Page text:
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Saturday, January 17, 2015
The Fierce Urgency of Now
Deep into the Vietnam quagmire, Martin Luther King, Jr. envisioned a fresh way forward. It still beckons us today.
Martin Luther King, Jr. always connected the civil rights of blacks with the civil rights of poor and oppressed people wherever they lived. It should have come as no surprise to anyone that he did not hesitate to speak into the Vietnam quagmire the deeper and more costly in lives, resources, and moral capital it became.
Speaking at Riverside Church in New York City in 1967, King outlined principles and way forward for America in relationship to its approach to Vietnam. Below is the conclusion of that speech, titled "Beyond Vietnam: A Time to Break Silence." To me, it contains some of the most poignant and prophetic challenges that transcend the occasion, time, issue and culture. To me, they speak profoundly to our global challenges and choices today. At the end of the excerpt are links to the full text and 52-minute recording of King's speech. By the way, I listened to this for the first time on my way to Vietnam in 2011.
"We are now faced with the fact, my friends, that tomorrow is today. We are confronted with the fierce urgency of now. In this unfolding conundrum of life and history, there is such a thing as being too late. Procrastination is still the thief of time. Life often leaves us standing bare, naked, and dejected with a lost opportunity. The tide in the affairs of men does not remain at flood—it ebbs. We may cry out desperately for time to pause in her passage, but time is adamant to every plea and rushes on. Over the bleached bones and jumbled residues of numerous civilizations are written the pathetic words, 'Too late.' There is an invisible book of life that faithfully records our vigilance or our neglect. Omar Khayyam is right: 'The moving finger writes, and having writ moves on.'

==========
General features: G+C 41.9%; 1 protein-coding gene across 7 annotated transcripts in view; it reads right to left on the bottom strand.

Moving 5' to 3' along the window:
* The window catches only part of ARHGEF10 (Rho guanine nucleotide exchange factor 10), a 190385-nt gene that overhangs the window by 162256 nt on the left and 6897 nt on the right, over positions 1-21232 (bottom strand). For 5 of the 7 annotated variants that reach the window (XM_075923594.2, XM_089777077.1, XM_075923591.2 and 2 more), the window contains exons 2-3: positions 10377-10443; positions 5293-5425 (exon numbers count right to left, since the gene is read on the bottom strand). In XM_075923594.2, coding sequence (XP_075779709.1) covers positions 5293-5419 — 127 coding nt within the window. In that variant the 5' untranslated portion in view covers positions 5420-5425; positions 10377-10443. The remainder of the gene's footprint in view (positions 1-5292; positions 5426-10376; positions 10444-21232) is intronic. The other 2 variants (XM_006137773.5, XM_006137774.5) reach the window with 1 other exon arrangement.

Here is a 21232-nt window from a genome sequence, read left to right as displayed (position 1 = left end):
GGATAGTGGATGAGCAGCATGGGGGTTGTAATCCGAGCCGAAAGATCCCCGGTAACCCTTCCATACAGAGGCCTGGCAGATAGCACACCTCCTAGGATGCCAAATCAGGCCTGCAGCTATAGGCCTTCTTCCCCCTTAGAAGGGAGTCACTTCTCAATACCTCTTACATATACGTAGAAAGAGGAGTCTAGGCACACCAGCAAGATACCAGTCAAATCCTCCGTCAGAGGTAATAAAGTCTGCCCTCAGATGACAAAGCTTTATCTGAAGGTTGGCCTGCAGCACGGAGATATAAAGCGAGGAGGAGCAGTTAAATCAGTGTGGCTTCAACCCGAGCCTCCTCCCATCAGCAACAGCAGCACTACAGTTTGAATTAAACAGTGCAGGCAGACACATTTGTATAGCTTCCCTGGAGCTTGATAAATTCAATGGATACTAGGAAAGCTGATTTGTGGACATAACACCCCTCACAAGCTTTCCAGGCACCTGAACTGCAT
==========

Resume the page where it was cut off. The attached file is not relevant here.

"We still have a choice today: nonviolent coexistence or violent co-annihilation. We must move past indecision to action. We must find new ways to speak for peace in Vietnam and justice throughout the developing world, a world that borders on our doors. If we do not act, we shall surely be dragged down the long, dark, and shameful corridors of time reserved for those who possess power without compassion, might with-out morality, and strength without sight.
"Now let us begin. Now let us rededicate ourselves to the long and bitter, but beautiful, struggle for a new world. This is the calling of the sons of God, and our brothers wait eagerly for our response. Shall we say the odds are too great? Shall we tell them the struggle is too hard? Will our message be that the forces of American life militate against their arrival as full men, and we send our deepest regrets? Or will there be another message—of longing, of hope, of solidarity with their yearnings, of commitment to their cause, whatever the cost? The choice is ours, and though we might prefer it otherwise, we must choose in this crucial moment of history.
"And if we will only make the right choice, we will be able to transform this pending cosmic elegy into a creative psalm of peace. If we will make the right choice, we will be able to transform the jangling discords of our world into a beautiful symphony of brotherhood. If we will but make the right choice, we will be able to speed up the day, all over America and all over the world, when justice will roll down like waters, and righteousness like a mighty stream."